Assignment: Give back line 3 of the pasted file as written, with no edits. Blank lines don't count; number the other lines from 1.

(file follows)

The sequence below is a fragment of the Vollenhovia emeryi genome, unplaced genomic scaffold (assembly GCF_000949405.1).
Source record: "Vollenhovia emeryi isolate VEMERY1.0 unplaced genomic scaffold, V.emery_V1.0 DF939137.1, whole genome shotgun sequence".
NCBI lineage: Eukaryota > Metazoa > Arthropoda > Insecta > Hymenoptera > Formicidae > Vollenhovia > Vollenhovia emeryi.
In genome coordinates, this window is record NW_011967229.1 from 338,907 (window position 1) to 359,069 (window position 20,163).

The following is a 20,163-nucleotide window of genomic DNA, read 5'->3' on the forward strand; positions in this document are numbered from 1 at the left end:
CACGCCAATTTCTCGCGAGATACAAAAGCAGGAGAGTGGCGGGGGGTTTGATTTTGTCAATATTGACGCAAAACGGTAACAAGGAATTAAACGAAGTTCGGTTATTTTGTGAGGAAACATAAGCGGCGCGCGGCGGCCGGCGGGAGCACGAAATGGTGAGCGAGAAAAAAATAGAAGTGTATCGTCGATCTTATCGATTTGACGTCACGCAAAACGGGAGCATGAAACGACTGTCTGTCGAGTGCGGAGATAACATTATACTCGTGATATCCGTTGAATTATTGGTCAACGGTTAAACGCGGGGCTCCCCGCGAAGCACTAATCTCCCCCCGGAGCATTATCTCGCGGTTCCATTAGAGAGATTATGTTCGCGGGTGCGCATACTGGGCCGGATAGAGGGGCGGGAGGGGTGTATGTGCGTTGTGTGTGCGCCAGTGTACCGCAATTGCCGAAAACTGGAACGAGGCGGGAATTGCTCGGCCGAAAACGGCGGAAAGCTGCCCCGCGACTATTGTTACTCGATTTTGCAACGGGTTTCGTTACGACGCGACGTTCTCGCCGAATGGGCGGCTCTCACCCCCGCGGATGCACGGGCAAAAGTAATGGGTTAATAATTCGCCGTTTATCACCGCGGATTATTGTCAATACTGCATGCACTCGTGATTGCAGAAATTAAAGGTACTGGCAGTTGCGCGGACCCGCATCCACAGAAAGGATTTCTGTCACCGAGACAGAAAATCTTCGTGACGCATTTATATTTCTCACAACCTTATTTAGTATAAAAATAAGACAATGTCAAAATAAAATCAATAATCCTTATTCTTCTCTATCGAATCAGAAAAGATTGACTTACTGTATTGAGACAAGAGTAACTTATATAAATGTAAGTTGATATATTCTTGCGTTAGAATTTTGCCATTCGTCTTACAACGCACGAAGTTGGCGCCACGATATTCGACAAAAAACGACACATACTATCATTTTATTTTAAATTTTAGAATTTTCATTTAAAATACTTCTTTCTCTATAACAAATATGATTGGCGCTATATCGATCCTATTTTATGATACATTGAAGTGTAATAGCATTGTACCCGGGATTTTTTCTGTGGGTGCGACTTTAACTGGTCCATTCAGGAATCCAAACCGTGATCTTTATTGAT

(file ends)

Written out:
NCBI lineage: Eukaryota > Metazoa > Arthropoda > Insecta > Hymenoptera > Formicidae > Vollenhovia > Vollenhovia emeryi.